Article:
After 20 years of using a pressure cooker on the stove, I got an electric one, when our stove was out of use during a kitchen remodel. Now that I have had an electric pressure cooker, i would never go back to a stove top model. It is as easy as using a crock pot. You set what pressure and how many minutes you want it to cook at pressure and walk away. When it reaches pressure it starts counting down the minutes and when it is done, it releases the pressure and automatically switches to warm. Their literally is no way to mess it up. If you forget or don't put in enough liquids it sounds an alarm to alert you an automatically switches off. You don't have to watch to see when reaches pressure, you don't have to keep track of how long it has been cooking. It does all the thinking for you.

    • HeatherSolos on March 24, 2011 at 5:18 pm

      Tea, you have my interest piqued. If this moving madness passes and it turns out we're staying put, I *KNOW* what our next purchase will be. Thank you!

    • Keter Magick on March 24, 2011 at 6:50 pm

      I was just going to ask about recommendations for a good pressure cooker… I gave away my old one because it was aluminum and I no longer cook in aluminum, but the prices for stainless steel were far too high ($100 and up). This isn't any cheaper, but will probably be worth it in terms of usability.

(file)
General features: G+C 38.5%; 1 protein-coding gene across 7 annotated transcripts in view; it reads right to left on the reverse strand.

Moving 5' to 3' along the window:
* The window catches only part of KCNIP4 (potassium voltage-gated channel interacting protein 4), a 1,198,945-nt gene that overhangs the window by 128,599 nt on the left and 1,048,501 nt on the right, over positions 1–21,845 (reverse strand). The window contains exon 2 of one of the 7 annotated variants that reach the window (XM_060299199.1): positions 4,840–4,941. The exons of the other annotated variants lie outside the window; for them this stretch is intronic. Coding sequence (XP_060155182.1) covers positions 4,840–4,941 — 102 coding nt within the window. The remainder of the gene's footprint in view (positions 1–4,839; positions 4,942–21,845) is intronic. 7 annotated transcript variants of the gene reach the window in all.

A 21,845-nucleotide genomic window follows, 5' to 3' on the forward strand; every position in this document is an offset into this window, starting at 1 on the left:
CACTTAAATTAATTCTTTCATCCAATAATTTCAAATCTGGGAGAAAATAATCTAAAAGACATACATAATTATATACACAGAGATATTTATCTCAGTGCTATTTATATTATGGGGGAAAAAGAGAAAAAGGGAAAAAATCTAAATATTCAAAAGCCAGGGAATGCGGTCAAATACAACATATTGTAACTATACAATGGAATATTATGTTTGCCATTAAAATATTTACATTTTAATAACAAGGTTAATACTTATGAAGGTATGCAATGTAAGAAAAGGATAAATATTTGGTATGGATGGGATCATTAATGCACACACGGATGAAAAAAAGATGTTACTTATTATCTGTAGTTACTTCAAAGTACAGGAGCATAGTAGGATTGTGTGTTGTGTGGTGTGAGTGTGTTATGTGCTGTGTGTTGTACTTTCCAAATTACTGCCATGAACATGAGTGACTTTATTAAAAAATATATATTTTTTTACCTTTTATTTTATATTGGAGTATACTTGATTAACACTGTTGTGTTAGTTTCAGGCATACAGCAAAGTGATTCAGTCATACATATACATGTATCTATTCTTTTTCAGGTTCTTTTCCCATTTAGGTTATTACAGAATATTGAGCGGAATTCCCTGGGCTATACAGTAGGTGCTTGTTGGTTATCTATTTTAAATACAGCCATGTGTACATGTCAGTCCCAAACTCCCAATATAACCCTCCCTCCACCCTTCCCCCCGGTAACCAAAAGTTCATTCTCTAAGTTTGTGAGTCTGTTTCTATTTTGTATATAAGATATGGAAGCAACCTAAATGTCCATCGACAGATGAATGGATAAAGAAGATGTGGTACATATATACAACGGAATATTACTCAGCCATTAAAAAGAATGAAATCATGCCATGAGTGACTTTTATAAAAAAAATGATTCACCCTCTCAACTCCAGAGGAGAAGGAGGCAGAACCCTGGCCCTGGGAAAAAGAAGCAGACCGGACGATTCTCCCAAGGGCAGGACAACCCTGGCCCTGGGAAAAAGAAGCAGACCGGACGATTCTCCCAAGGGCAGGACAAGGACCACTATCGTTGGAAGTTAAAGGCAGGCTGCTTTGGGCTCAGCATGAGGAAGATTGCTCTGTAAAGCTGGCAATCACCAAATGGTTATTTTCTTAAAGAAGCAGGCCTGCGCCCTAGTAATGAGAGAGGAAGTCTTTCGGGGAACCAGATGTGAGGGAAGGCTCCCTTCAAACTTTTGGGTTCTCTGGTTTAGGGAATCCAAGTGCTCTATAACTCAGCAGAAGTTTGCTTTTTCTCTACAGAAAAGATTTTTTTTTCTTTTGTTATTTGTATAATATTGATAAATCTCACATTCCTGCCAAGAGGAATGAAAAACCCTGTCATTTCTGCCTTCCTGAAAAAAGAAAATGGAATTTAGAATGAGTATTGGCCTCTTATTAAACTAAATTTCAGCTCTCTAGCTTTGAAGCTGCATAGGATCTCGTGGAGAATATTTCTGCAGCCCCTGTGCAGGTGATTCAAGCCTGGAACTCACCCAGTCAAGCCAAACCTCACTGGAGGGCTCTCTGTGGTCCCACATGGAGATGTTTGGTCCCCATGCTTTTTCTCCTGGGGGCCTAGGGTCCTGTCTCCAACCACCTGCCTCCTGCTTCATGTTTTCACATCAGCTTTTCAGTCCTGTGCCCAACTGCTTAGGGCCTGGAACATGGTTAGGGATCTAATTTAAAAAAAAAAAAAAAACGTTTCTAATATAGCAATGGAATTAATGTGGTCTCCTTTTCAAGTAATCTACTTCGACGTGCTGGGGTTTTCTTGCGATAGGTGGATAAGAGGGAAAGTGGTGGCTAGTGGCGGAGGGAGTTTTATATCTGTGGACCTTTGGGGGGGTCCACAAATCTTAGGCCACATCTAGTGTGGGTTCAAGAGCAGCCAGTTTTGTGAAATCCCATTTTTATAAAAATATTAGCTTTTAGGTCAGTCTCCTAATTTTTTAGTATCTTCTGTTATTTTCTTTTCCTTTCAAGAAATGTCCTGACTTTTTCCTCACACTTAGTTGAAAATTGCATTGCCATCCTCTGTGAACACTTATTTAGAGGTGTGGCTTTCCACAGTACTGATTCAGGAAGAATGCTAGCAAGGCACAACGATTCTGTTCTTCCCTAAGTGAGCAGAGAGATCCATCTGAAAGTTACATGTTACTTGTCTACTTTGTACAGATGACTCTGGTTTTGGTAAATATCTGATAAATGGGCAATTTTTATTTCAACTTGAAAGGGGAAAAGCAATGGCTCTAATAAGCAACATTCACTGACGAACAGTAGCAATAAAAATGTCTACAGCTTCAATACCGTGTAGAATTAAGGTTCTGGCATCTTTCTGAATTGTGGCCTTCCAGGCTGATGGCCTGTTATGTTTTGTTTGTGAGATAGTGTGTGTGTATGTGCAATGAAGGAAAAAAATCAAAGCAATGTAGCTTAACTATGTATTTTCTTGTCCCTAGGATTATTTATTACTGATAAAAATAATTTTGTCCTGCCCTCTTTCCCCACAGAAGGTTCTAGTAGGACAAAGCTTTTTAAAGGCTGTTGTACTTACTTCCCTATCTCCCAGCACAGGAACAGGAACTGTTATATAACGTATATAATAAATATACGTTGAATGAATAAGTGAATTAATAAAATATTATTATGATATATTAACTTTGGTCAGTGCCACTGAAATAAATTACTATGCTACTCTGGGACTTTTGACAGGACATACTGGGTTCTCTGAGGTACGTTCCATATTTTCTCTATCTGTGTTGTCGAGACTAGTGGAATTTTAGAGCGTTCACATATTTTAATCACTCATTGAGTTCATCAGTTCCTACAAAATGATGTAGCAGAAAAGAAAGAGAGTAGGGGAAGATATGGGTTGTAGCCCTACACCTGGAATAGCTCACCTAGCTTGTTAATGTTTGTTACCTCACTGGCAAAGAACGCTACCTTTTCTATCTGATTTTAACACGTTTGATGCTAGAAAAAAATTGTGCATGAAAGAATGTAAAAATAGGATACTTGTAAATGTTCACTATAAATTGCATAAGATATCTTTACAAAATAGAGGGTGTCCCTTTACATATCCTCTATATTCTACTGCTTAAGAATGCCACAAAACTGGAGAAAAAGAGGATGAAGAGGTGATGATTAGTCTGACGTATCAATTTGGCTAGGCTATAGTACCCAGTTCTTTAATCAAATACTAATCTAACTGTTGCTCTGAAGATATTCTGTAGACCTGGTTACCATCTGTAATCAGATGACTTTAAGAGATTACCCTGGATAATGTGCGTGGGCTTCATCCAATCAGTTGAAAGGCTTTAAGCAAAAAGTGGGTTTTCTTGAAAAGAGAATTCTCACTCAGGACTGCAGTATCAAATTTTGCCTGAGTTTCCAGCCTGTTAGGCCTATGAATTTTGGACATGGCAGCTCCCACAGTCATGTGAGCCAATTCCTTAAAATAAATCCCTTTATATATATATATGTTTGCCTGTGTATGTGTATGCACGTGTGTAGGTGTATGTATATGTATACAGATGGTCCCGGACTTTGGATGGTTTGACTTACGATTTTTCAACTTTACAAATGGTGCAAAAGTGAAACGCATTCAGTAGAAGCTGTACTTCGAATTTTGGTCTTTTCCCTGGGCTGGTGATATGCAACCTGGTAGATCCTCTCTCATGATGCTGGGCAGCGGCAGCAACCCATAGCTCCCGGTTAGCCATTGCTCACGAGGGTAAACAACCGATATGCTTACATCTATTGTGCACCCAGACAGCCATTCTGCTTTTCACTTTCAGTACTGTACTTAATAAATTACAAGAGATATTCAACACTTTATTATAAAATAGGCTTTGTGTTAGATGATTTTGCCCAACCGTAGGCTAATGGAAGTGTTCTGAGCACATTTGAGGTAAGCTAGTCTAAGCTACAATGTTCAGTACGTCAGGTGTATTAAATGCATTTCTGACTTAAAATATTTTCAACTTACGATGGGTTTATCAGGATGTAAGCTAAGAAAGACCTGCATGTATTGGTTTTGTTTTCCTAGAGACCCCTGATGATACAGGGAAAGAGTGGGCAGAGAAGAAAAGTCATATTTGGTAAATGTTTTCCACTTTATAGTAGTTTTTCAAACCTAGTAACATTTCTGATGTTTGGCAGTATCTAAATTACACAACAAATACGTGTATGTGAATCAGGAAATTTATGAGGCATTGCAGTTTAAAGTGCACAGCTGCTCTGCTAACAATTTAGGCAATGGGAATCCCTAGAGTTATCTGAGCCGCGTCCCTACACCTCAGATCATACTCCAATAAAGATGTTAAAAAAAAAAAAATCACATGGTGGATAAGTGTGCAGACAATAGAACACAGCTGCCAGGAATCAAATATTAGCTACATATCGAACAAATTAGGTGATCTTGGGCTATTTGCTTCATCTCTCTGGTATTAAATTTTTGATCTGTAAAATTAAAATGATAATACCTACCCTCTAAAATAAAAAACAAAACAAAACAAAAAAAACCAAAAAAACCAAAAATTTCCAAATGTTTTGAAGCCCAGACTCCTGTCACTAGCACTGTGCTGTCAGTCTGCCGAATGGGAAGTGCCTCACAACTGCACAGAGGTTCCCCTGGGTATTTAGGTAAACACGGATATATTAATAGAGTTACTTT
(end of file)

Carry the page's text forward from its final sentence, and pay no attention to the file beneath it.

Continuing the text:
BTW, after having done a few minutes of online research, I strongly recommend anyone who wants to buy one of these to do your research. There are a few models out there, including some very expensive ones, that do not last. Buyer beware. I will be angling for one for my birthday!!!

      • Tea on March 24, 2011 at 7:38 pm

        Mine is a Nesco Professional that I ordered from I used it almost every for 6 months during the remodel, and still use it all the time, never had a problem with it.

    • Laura Ragsdale on March 25, 2011 at 9:12 am

      That sounds like what I need. Thanks for the recommendation!

  7. John I. Carney on March 24, 2011 at 9:34 am

    They're great for cooking artichokes quickly. There are a number of recipes online, such as this one:

    I have a very inexpensive model, but I've been very happy with it. Unfortunately, most of the things I do with it aren't particularly vegetarian. 🙂
    My recent post Four out of five dentists want me to learn my lines